Heart attack is not canceled, call 911 – Lifestyle – New Jersey Herald | Instant News

Even during a pandemic, like COVID-19, other emergencies do not just disappear. Heart attacks and strokes require immediate medical attention. The American Heart Association recommends calling 911 and going to the hospital quickly if you or a loved one experiences symptoms is your best chance of survival, and continues to be a safe choice.

Of concern is that hospitals throughout the United States report particularly patients treated for strokes and heart attacks. Medical organizations worry that many people might not call 911 or go to the hospital because they are afraid of contracting COVID-19.

However, calling 911 is the best chance of survival if you have a heart attack or stroke, the American Heart Association stresses.

The first respondent was trained to help patients with all emergency medical conditions, even in the current pandemic. Immediate treatment of a heart attack or stroke is very important, especially because data shows that people with cardiovascular disease are more likely to have serious complications from a virus – even death.

Leaders of medical organizations, including the American Heart Association, the Association of Black Cardiologists, the American Academy of Neurology, the American College of Emergency Physicians, the Heart Failure Society of America, the Heart Rhythm Society, and the Society for Cardiovascular Angiography and Interventions have issued joint statements to remind everyone America, but especially those who are at high risk for heart attacks and strokes, such as those suffering from cardiovascular disease, that it is safe for everyone to call 911, and that it is safe for anyone to go to the hospital.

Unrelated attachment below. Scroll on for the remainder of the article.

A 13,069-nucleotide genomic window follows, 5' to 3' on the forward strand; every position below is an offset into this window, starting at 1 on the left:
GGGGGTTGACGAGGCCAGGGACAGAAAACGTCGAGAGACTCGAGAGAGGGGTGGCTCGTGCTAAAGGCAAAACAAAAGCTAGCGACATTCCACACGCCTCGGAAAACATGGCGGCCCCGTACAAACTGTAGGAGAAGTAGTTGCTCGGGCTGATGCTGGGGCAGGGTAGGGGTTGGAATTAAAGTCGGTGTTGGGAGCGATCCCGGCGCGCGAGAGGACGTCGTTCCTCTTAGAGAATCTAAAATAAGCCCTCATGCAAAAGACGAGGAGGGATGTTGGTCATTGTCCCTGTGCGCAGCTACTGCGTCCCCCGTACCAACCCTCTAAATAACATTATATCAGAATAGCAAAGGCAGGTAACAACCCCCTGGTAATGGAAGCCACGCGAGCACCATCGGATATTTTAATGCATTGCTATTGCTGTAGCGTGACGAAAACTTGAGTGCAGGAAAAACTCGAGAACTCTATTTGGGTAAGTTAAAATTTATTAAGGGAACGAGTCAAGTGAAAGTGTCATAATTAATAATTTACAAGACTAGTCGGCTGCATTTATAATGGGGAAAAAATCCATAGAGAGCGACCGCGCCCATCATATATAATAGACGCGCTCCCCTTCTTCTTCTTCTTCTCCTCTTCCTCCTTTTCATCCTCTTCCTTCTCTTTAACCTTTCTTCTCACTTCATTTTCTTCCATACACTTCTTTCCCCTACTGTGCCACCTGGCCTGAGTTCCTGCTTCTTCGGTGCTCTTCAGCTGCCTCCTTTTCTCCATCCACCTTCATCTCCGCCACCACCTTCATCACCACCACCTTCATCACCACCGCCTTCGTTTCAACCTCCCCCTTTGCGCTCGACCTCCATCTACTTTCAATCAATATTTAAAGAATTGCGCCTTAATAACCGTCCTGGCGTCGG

The hospital follows protocols to cleanse, maintain social distance, and isolate COVID-19 patients from them in the hospital for other reasons including treatment for heart attacks or strokes.

The American Heart Association and other medical organizations also advise individuals with existing cardiovascular conditions to use telehealth visits to continue to manage risk factors and take medications as prescribed.

Symptoms of a heart attack can include:

* Chest discomfort.

* Discomfort in other areas of the body, such as arms, back, neck, or jaw


* Shortness of breath, and cold sweat, nausea, or dizziness.

Signs of stroke can include:

* Face drooping.

* Weakness of the arm.

* Slurred speech, or other sudden physical difficulties.

For information about COVID-19, cardiovascular health, and signs of a heart attack, stroke, or cardiac arrest, visit heart.org.

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